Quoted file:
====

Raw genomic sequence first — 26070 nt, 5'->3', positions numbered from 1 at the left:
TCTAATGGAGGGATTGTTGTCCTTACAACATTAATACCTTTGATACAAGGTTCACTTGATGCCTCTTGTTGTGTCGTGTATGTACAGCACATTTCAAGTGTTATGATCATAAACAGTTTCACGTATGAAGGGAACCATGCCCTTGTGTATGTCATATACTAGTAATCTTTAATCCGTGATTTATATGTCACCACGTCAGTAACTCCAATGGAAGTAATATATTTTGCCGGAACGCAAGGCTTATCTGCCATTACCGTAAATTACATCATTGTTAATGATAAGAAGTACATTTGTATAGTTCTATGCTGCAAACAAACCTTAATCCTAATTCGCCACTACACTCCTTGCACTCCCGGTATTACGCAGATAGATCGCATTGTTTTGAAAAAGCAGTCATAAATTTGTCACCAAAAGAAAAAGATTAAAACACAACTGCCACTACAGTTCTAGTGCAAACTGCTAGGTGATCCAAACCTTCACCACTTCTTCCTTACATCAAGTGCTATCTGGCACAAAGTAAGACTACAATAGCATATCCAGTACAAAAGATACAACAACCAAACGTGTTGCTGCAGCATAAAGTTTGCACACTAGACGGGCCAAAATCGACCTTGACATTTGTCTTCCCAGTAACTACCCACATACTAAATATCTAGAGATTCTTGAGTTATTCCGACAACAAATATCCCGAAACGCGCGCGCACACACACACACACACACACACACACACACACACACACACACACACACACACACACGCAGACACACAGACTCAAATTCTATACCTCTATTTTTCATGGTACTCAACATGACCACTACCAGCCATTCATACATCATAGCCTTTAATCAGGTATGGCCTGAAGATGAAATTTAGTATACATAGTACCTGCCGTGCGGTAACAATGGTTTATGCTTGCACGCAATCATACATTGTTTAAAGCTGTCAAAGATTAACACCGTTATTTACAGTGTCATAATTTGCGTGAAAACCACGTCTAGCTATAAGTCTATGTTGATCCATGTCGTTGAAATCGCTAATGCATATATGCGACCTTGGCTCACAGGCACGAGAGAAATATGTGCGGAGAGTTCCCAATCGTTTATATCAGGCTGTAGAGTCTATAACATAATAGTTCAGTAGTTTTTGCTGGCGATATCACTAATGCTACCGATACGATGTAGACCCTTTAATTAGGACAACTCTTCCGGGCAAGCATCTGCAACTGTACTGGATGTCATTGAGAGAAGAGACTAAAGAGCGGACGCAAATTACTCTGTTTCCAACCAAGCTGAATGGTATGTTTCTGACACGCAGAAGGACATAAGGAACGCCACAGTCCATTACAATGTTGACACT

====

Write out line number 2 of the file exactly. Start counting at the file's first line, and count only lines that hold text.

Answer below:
TCTAATGGAGGGATTGTTGTCCTTACAACATTAATACCTTTGATACAAGGTTCACTTGATGCCTCTTGTTGTGTCGTGTATGTACAGCACATTTCAAGTGTTATGATCATAAACAGTTTCACGTATGAAGGGAACCATGCCCTTGTGTATGTCATATACTAGTAATCTTTAATCCGTGATTTATATGTCACCACGTCAGTAACTCCAATGGAAGTAATATATTTTGCCGGAACGCAAGGCTTATCTGCCATTACCGTAAATTACATCATTGTTAATGATAAGAAGTACATTTGTATAGTTCTATGCTGCAAACAAACCTTAATCCTAATTCGCCACTACACTCCTTGCACTCCCGGTATTACGCAGATAGATCGCATTGTTTTGAAAAAGCAGTCATAAATTTGTCACCAAAAGAAAAAGATTAAAACACAACTGCCACTACAGTTCTAGTGCAAACTGCTAGGTGATCCAAACCTTCACCACTTCTTCCTTACATCAAGTGCTATCTGGCACAAAGTAAGACTACAATAGCATATCCAGTACAAAAGATACAACAACCAAACGTGTTGCTGCAGCATAAAGTTTGCACACTAGACGGGCCAAAATCGACCTTGACATTTGTCTTCCCAGTAACTACCCACATACTAAATATCTAGAGATTCTTGAGTTATTCCGACAACAAATATCCCGAAACGCGCGCGCACACACACACACACACACACACACACACACACACACACACACACACACACACACACGCAGACACACAGACTCAAATTCTATACCTCTATTTTTCATGGTACTCAACATGACCACTACCAGCCATTCATACATCATAGCCTTTAATCAGGTATGGCCTGAAGATGAAATTTAGTATACATAGTACCTGCCGTGCGGTAACAATGGTTTATGCTTGCACGCAATCATACATTGTTTAAAGCTGTCAAAGATTAACACCGTTATTTACAGTGTCATAATTTGCGTGAAAACCACGTCTAGCTATAAGTCTATGTTGATCCATGTCGTTGAAATCGCTAATGCATATATGCGACCTTGGCTCACAGGCACGAGAGAAATATGTGCGGAGAGTTCCCAATCGTTTATATCAGGCTGTAGAGTCTATAACATAATAGTTCAGTAGTTTTTGCTGGCGATATCACTAATGCTACCGATACGATGTAGACCCTTTAATTAGGACAACTCTTCCGGGCAAGCATCTGCAACTGTACTGGATGTCATTGAGAGAAGAGACTAAAGAGCGGACGCAAATTACTCTGTTTCCAACCAAGCTGAATGGTATGTTTCTGACACGCAGAAGGACATAAGGAACGCCACAGTCCATTACAATGTTGACACT